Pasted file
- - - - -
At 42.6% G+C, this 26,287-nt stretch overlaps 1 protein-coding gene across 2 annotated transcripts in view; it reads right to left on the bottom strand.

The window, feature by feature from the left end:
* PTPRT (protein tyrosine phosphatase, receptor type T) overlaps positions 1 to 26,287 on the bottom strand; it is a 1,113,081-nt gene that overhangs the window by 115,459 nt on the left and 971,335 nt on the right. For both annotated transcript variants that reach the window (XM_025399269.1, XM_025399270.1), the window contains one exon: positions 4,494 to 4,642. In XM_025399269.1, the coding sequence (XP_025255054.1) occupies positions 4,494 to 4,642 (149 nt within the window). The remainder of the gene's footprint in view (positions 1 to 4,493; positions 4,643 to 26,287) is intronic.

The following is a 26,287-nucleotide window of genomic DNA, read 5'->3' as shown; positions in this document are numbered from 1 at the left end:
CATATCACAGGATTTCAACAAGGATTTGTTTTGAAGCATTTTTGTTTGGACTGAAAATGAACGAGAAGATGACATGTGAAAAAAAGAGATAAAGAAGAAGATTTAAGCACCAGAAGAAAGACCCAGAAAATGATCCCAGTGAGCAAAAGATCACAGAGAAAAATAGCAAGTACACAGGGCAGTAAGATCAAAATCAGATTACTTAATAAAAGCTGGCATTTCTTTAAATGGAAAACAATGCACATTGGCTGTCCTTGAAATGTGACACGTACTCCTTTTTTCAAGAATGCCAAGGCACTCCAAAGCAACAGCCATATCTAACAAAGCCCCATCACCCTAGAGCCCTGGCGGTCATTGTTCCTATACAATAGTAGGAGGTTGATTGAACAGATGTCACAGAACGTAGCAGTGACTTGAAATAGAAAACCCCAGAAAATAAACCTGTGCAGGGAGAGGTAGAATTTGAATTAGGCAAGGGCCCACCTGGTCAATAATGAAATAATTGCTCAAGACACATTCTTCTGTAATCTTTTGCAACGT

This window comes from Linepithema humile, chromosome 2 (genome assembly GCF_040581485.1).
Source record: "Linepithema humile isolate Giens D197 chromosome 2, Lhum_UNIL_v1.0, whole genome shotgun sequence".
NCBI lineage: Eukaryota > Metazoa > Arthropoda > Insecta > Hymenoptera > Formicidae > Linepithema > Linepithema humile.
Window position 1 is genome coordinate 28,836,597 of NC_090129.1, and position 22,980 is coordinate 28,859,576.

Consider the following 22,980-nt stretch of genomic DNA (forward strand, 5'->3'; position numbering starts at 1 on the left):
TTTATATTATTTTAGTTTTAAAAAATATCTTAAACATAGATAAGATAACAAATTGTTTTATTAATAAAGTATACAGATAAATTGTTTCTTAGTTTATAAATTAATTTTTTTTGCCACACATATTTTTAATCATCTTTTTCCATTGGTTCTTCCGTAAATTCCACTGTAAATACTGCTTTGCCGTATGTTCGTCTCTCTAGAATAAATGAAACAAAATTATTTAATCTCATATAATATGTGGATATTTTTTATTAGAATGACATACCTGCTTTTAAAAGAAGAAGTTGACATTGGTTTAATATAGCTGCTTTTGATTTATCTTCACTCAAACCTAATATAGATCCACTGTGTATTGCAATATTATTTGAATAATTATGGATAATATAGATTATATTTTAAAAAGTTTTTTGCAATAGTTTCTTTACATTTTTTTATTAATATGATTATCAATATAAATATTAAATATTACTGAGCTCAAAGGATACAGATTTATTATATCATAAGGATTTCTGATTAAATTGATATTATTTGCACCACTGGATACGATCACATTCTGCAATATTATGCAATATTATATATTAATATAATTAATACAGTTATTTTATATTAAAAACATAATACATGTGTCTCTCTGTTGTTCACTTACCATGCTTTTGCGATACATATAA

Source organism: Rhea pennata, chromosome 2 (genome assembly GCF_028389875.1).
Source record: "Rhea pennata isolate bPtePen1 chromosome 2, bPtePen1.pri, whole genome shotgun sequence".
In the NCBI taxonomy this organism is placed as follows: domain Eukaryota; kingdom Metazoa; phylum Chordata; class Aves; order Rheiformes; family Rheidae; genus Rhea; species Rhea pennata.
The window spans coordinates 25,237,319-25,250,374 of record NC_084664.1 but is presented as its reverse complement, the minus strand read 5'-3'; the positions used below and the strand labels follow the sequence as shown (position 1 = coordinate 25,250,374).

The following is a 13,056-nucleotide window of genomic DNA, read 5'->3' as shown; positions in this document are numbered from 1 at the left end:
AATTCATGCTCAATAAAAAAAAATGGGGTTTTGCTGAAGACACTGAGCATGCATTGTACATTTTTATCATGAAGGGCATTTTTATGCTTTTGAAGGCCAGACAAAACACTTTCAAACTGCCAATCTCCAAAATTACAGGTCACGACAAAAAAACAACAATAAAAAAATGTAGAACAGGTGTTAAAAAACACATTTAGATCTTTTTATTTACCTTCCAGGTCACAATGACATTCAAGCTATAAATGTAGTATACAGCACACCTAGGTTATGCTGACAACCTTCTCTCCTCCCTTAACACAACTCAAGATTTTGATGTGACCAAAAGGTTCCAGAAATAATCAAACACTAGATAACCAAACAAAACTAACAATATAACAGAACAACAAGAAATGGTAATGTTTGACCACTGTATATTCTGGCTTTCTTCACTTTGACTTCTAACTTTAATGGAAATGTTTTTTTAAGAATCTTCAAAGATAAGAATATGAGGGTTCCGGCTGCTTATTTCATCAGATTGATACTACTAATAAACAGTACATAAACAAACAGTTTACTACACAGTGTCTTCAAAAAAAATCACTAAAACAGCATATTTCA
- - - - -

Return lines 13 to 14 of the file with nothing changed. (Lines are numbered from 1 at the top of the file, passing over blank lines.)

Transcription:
Source record: "Rhea pennata isolate bPtePen1 chromosome 2, bPtePen1.pri, whole genome shotgun sequence".
In the NCBI taxonomy this organism is placed as follows: domain Eukaryota; kingdom Metazoa; phylum Chordata; class Aves; order Rheiformes; family Rheidae; genus Rhea; species Rhea pennata.